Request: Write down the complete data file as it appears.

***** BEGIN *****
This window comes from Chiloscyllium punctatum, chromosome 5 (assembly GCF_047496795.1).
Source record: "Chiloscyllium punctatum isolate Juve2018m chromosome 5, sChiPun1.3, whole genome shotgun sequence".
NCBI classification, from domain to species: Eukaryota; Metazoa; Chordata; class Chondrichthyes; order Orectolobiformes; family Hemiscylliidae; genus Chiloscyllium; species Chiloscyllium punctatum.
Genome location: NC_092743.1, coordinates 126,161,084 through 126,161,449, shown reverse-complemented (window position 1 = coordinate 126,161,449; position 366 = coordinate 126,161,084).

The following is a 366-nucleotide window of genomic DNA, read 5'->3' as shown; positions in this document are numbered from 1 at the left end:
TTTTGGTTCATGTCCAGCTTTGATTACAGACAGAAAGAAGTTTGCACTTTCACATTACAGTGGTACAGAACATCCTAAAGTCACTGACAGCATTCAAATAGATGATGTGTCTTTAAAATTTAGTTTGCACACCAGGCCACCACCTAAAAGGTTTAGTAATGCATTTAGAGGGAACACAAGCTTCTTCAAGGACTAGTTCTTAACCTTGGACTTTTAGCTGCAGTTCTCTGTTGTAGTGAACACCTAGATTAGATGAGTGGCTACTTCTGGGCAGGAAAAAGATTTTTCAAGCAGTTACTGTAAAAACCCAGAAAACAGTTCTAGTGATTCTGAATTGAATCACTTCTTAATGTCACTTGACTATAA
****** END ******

This window comes from Chiloscyllium punctatum, chromosome 5 (assembly GCF_047496795.1).
Source record: "Chiloscyllium punctatum isolate Juve2018m chromosome 5, sChiPun1.3, whole genome shotgun sequence".
NCBI classification, from domain to species: Eukaryota; Metazoa; Chordata; class Chondrichthyes; order Orectolobiformes; family Hemiscylliidae; genus Chiloscyllium; species Chiloscyllium punctatum.
Genome location: NC_092743.1, coordinates 126,161,084 through 126,161,449, shown reverse-complemented (window position 1 = coordinate 126,161,449; position 366 = coordinate 126,161,084).

The following is a 366-nucleotide window of genomic DNA, read 5'->3' as shown; positions in this document are numbered from 1 at the left end:
TTTTGGTTCATGTCCAGCTTTGATTACAGACAGAAAGAAGTTTGCACTTTCACATTACAGTGGTACAGAACATCCTAAAGTCACTGACAGCATTCAAATAGATGATGTGTCTTTAAAATTTAGTTTGCACACCAGGCCACCACCTAAAAGGTTTAGTAATGCATTTAGAGGGAACACAAGCTTCTTCAAGGACTAGTTCTTAACCTTGGACTTTTAGCTGCAGTTCTCTGTTGTAGTGAACACCTAGATTAGATGAGTGGCTACTTCTGGGCAGGAAAAAGATTTTTCAAGCAGTTACTGTAAAAACCCAGAAAACAGTTCTAGTGATTCTGAATTGAATCACTTCTTAATGTCACTTGACTATAA